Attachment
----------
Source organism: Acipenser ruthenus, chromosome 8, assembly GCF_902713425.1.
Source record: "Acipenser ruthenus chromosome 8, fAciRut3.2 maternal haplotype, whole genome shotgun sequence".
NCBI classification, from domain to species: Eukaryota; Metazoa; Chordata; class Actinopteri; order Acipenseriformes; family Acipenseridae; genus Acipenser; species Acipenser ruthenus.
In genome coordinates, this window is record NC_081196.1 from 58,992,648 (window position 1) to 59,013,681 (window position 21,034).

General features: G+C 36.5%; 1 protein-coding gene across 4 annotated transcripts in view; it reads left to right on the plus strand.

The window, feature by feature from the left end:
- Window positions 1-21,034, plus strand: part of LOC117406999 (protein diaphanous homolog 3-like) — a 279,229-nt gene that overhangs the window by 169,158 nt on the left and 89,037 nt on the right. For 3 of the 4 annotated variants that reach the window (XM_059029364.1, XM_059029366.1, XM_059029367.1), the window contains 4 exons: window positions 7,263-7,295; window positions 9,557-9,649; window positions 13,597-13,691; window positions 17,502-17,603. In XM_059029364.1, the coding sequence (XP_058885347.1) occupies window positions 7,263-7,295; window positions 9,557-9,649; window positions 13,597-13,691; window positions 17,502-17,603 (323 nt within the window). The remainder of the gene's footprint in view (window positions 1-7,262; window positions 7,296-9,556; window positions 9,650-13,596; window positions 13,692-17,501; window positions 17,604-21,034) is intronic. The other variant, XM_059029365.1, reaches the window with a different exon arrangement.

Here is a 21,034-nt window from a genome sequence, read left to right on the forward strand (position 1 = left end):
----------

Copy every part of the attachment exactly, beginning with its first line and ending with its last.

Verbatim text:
Source organism: Acipenser ruthenus, chromosome 8, assembly GCF_902713425.1.
Source record: "Acipenser ruthenus chromosome 8, fAciRut3.2 maternal haplotype, whole genome shotgun sequence".
NCBI classification, from domain to species: Eukaryota; Metazoa; Chordata; class Actinopteri; order Acipenseriformes; family Acipenseridae; genus Acipenser; species Acipenser ruthenus.
In genome coordinates, this window is record NC_081196.1 from 58,992,648 (window position 1) to 59,013,681 (window position 21,034).

General features: G+C 36.5%; 1 protein-coding gene across 4 annotated transcripts in view; it reads left to right on the plus strand.

The window, feature by feature from the left end:
- Window positions 1-21,034, plus strand: part of LOC117406999 (protein diaphanous homolog 3-like) — a 279,229-nt gene that overhangs the window by 169,158 nt on the left and 89,037 nt on the right. For 3 of the 4 annotated variants that reach the window (XM_059029364.1, XM_059029366.1, XM_059029367.1), the window contains 4 exons: window positions 7,263-7,295; window positions 9,557-9,649; window positions 13,597-13,691; window positions 17,502-17,603. In XM_059029364.1, the coding sequence (XP_058885347.1) occupies window positions 7,263-7,295; window positions 9,557-9,649; window positions 13,597-13,691; window positions 17,502-17,603 (323 nt within the window). The remainder of the gene's footprint in view (window positions 1-7,262; window positions 7,296-9,556; window positions 9,650-13,596; window positions 13,692-17,501; window positions 17,604-21,034) is intronic. The other variant, XM_059029365.1, reaches the window with a different exon arrangement.

Here is a 21,034-nt window from a genome sequence, read left to right on the forward strand (position 1 = left end):